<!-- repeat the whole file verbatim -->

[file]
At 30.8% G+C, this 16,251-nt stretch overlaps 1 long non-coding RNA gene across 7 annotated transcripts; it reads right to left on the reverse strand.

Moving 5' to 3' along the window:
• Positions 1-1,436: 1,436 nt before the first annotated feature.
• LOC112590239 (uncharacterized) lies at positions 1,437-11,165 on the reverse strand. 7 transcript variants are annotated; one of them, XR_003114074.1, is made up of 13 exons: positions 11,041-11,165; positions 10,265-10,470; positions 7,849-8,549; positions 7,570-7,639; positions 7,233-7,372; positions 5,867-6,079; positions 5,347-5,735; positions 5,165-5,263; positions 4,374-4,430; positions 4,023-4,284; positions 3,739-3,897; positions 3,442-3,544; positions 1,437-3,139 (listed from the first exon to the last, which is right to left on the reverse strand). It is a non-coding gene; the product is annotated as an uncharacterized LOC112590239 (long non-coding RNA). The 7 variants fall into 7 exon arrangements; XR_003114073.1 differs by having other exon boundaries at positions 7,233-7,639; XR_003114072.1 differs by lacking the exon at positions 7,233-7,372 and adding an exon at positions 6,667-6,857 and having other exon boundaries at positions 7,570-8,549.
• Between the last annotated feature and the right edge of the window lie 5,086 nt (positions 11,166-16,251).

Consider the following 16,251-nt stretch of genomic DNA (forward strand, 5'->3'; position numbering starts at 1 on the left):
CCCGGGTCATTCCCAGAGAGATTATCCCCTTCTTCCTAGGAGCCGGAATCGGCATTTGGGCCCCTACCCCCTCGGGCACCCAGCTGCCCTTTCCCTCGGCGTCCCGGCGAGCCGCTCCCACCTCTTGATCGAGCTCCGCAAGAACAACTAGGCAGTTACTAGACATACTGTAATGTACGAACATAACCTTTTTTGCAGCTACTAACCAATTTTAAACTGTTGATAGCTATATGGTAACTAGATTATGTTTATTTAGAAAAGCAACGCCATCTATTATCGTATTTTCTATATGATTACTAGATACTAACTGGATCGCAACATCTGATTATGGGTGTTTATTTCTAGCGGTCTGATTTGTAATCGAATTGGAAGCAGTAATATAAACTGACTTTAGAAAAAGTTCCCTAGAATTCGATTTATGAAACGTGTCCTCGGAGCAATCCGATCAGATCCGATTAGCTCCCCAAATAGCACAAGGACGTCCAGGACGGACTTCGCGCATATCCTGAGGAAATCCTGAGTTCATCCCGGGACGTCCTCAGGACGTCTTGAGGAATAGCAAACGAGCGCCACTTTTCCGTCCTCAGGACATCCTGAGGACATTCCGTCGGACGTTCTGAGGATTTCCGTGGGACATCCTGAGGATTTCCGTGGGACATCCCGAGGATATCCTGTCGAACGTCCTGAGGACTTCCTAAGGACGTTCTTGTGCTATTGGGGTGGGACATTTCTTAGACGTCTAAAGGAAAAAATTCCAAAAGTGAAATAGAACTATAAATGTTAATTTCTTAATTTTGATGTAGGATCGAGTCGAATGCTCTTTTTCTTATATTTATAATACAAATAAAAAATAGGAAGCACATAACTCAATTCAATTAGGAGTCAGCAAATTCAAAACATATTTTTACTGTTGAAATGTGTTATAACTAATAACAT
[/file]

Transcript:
At 30.8% G+C, this 16,251-nt stretch overlaps 1 long non-coding RNA gene across 7 annotated transcripts; it reads right to left on the reverse strand.

Moving 5' to 3' along the window:
• Positions 1-1,436: 1,436 nt before the first annotated feature.
• LOC112590239 (uncharacterized) lies at positions 1,437-11,165 on the reverse strand. 7 transcript variants are annotated; one of them, XR_003114074.1, is made up of 13 exons: positions 11,041-11,165; positions 10,265-10,470; positions 7,849-8,549; positions 7,570-7,639; positions 7,233-7,372; positions 5,867-6,079; positions 5,347-5,735; positions 5,165-5,263; positions 4,374-4,430; positions 4,023-4,284; positions 3,739-3,897; positions 3,442-3,544; positions 1,437-3,139 (listed from the first exon to the last, which is right to left on the reverse strand). It is a non-coding gene; the product is annotated as an uncharacterized LOC112590239 (long non-coding RNA). The 7 variants fall into 7 exon arrangements; XR_003114073.1 differs by having other exon boundaries at positions 7,233-7,639; XR_003114072.1 differs by lacking the exon at positions 7,233-7,372 and adding an exon at positions 6,667-6,857 and having other exon boundaries at positions 7,570-8,549.
• Between the last annotated feature and the right edge of the window lie 5,086 nt (positions 11,166-16,251).

Consider the following 16,251-nt stretch of genomic DNA (forward strand, 5'->3'; position numbering starts at 1 on the left):
CCCGGGTCATTCCCAGAGAGATTATCCCCTTCTTCCTAGGAGCCGGAATCGGCATTTGGGCCCCTACCCCCTCGGGCACCCAGCTGCCCTTTCCCTCGGCGTCCCGGCGAGCCGCTCCCACCTCTTGATCGAGCTCCGCAAGAACAACTAGGCAGTTACTAGACATACTGTAATGTACGAACATAACCTTTTTTGCAGCTACTAACCAATTTTAAACTGTTGATAGCTATATGGTAACTAGATTATGTTTATTTAGAAAAGCAACGCCATCTATTATCGTATTTTCTATATGATTACTAGATACTAACTGGATCGCAACATCTGATTATGGGTGTTTATTTCTAGCGGTCTGATTTGTAATCGAATTGGAAGCAGTAATATAAACTGACTTTAGAAAAAGTTCCCTAGAATTCGATTTATGAAACGTGTCCTCGGAGCAATCCGATCAGATCCGATTAGCTCCCCAAATAGCACAAGGACGTCCAGGACGGACTTCGCGCATATCCTGAGGAAATCCTGAGTTCATCCCGGGACGTCCTCAGGACGTCTTGAGGAATAGCAAACGAGCGCCACTTTTCCGTCCTCAGGACATCCTGAGGACATTCCGTCGGACGTTCTGAGGATTTCCGTGGGACATCCTGAGGATTTCCGTGGGACATCCCGAGGATATCCTGTCGAACGTCCTGAGGACTTCCTAAGGACGTTCTTGTGCTATTGGGGTGGGACATTTCTTAGACGTCTAAAGGAAAAAATTCCAAAAGTGAAATAGAACTATAAATGTTAATTTCTTAATTTTGATGTAGGATCGAGTCGAATGCTCTTTTTCTTATATTTATAATACAAATAAAAAATAGGAAGCACATAACTCAATTCAATTAGGAGTCAGCAAATTCAAAACATATTTTTACTGTTGAAATGTGTTATAACTAATAACAT